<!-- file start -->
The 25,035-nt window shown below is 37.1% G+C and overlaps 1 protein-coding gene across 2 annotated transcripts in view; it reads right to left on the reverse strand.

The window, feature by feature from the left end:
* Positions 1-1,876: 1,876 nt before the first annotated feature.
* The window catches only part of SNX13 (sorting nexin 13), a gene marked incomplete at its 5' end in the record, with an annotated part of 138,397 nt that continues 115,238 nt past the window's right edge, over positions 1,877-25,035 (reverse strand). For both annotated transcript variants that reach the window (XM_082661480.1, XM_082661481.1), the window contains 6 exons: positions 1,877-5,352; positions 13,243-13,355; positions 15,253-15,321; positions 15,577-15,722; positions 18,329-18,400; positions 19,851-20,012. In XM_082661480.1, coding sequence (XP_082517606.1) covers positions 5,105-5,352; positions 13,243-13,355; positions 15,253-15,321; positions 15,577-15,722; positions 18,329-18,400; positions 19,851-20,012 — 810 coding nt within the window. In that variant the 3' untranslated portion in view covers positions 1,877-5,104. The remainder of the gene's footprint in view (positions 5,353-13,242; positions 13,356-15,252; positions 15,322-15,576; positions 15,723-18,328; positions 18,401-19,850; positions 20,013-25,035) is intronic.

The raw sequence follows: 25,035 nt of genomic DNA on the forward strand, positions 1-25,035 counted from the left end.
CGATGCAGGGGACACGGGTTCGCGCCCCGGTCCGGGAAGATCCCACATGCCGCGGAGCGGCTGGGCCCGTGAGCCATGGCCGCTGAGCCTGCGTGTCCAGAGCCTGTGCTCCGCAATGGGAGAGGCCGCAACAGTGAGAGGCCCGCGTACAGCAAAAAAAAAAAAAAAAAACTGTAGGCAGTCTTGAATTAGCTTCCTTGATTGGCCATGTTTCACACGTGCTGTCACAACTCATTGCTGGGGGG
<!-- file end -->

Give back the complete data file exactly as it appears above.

The 25,035-nt window shown below is 37.1% G+C and overlaps 1 protein-coding gene across 2 annotated transcripts in view; it reads right to left on the reverse strand.

The window, feature by feature from the left end:
* Positions 1-1,876: 1,876 nt before the first annotated feature.
* The window catches only part of SNX13 (sorting nexin 13), a gene marked incomplete at its 5' end in the record, with an annotated part of 138,397 nt that continues 115,238 nt past the window's right edge, over positions 1,877-25,035 (reverse strand). For both annotated transcript variants that reach the window (XM_082661480.1, XM_082661481.1), the window contains 6 exons: positions 1,877-5,352; positions 13,243-13,355; positions 15,253-15,321; positions 15,577-15,722; positions 18,329-18,400; positions 19,851-20,012. In XM_082661480.1, coding sequence (XP_082517606.1) covers positions 5,105-5,352; positions 13,243-13,355; positions 15,253-15,321; positions 15,577-15,722; positions 18,329-18,400; positions 19,851-20,012 — 810 coding nt within the window. In that variant the 3' untranslated portion in view covers positions 1,877-5,104. The remainder of the gene's footprint in view (positions 5,353-13,242; positions 13,356-15,252; positions 15,322-15,576; positions 15,723-18,328; positions 18,401-19,850; positions 20,013-25,035) is intronic.

The raw sequence follows: 25,035 nt of genomic DNA on the forward strand, positions 1-25,035 counted from the left end.
CGATGCAGGGGACACGGGTTCGCGCCCCGGTCCGGGAAGATCCCACATGCCGCGGAGCGGCTGGGCCCGTGAGCCATGGCCGCTGAGCCTGCGTGTCCAGAGCCTGTGCTCCGCAATGGGAGAGGCCGCAACAGTGAGAGGCCCGCGTACAGCAAAAAAAAAAAAAAAAAACTGTAGGCAGTCTTGAATTAGCTTCCTTGATTGGCCATGTTTCACACGTGCTGTCACAACTCATTGCTGGGGGG